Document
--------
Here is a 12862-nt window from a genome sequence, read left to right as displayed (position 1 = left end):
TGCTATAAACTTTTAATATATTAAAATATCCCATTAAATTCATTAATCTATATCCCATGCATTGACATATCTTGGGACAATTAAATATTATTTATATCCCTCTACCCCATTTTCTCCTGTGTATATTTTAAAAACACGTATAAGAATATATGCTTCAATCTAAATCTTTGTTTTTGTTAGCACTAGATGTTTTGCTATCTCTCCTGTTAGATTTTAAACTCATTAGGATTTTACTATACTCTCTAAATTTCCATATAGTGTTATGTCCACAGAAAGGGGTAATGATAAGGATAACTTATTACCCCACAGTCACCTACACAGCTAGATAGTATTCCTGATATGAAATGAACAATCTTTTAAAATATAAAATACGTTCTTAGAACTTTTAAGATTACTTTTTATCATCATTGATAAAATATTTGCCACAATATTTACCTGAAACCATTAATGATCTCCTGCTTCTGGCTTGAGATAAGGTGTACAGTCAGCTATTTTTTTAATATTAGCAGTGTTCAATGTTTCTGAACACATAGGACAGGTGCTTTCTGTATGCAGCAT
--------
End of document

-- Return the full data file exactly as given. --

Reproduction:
Here is a 12862-nt window from a genome sequence, read left to right as displayed (position 1 = left end):
TGCTATAAACTTTTAATATATTAAAATATCCCATTAAATTCATTAATCTATATCCCATGCATTGACATATCTTGGGACAATTAAATATTATTTATATCCCTCTACCCCATTTTCTCCTGTGTATATTTTAAAAACACGTATAAGAATATATGCTTCAATCTAAATCTTTGTTTTTGTTAGCACTAGATGTTTTGCTATCTCTCCTGTTAGATTTTAAACTCATTAGGATTTTACTATACTCTCTAAATTTCCATATAGTGTTATGTCCACAGAAAGGGGTAATGATAAGGATAACTTATTACCCCACAGTCACCTACACAGCTAGATAGTATTCCTGATATGAAATGAACAATCTTTTAAAATATAAAATACGTTCTTAGAACTTTTAAGATTACTTTTTATCATCATTGATAAAATATTTGCCACAATATTTACCTGAAACCATTAATGATCTCCTGCTTCTGGCTTGAGATAAGGTGTACAGTCAGCTATTTTTTTAATATTAGCAGTGTTCAATGTTTCTGAACACATAGGACAGGTGCTTTCTGTATGCAGCAT